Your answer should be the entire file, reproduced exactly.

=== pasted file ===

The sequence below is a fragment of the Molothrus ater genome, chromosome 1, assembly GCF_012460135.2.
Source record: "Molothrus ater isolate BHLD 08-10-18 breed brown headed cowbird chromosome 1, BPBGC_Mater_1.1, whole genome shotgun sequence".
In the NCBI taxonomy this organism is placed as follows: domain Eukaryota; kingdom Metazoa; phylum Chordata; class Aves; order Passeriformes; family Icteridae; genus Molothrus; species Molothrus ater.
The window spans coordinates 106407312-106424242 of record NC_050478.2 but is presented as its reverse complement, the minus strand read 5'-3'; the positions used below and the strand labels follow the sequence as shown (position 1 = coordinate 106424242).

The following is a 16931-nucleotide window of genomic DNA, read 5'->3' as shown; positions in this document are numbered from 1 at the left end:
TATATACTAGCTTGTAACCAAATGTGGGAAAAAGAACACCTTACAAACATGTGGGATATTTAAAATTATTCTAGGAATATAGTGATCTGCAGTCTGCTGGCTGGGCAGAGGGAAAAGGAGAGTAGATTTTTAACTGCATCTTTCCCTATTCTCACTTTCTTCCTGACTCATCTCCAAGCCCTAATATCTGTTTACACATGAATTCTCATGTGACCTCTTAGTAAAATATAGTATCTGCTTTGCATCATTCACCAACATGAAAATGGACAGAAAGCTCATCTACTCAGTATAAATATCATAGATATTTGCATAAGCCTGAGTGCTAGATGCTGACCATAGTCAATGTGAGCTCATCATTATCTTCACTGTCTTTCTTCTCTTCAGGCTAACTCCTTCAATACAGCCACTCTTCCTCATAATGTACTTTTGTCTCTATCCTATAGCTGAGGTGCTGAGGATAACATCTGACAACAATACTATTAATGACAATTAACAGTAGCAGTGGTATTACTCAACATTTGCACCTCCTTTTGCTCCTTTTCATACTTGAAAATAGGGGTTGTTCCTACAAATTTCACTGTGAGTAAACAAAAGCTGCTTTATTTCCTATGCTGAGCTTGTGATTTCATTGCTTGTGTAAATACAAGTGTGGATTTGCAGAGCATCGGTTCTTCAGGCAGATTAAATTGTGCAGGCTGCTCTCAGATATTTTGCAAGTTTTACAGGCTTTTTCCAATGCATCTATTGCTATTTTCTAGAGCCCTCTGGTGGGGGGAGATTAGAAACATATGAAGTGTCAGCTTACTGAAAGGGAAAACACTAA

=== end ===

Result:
The sequence below is a fragment of the Molothrus ater genome, chromosome 1, assembly GCF_012460135.2.
Source record: "Molothrus ater isolate BHLD 08-10-18 breed brown headed cowbird chromosome 1, BPBGC_Mater_1.1, whole genome shotgun sequence".
In the NCBI taxonomy this organism is placed as follows: domain Eukaryota; kingdom Metazoa; phylum Chordata; class Aves; order Passeriformes; family Icteridae; genus Molothrus; species Molothrus ater.
The window spans coordinates 106407312-106424242 of record NC_050478.2 but is presented as its reverse complement, the minus strand read 5'-3'; the positions used below and the strand labels follow the sequence as shown (position 1 = coordinate 106424242).

The following is a 16931-nucleotide window of genomic DNA, read 5'->3' as shown; positions in this document are numbered from 1 at the left end:
TATATACTAGCTTGTAACCAAATGTGGGAAAAAGAACACCTTACAAACATGTGGGATATTTAAAATTATTCTAGGAATATAGTGATCTGCAGTCTGCTGGCTGGGCAGAGGGAAAAGGAGAGTAGATTTTTAACTGCATCTTTCCCTATTCTCACTTTCTTCCTGACTCATCTCCAAGCCCTAATATCTGTTTACACATGAATTCTCATGTGACCTCTTAGTAAAATATAGTATCTGCTTTGCATCATTCACCAACATGAAAATGGACAGAAAGCTCATCTACTCAGTATAAATATCATAGATATTTGCATAAGCCTGAGTGCTAGATGCTGACCATAGTCAATGTGAGCTCATCATTATCTTCACTGTCTTTCTTCTCTTCAGGCTAACTCCTTCAATACAGCCACTCTTCCTCATAATGTACTTTTGTCTCTATCCTATAGCTGAGGTGCTGAGGATAACATCTGACAACAATACTATTAATGACAATTAACAGTAGCAGTGGTATTACTCAACATTTGCACCTCCTTTTGCTCCTTTTCATACTTGAAAATAGGGGTTGTTCCTACAAATTTCACTGTGAGTAAACAAAAGCTGCTTTATTTCCTATGCTGAGCTTGTGATTTCATTGCTTGTGTAAATACAAGTGTGGATTTGCAGAGCATCGGTTCTTCAGGCAGATTAAATTGTGCAGGCTGCTCTCAGATATTTTGCAAGTTTTACAGGCTTTTTCCAATGCATCTATTGCTATTTTCTAGAGCCCTCTGGTGGGGGGAGATTAGAAACATATGAAGTGTCAGCTTACTGAAAGGGAAAACACTAA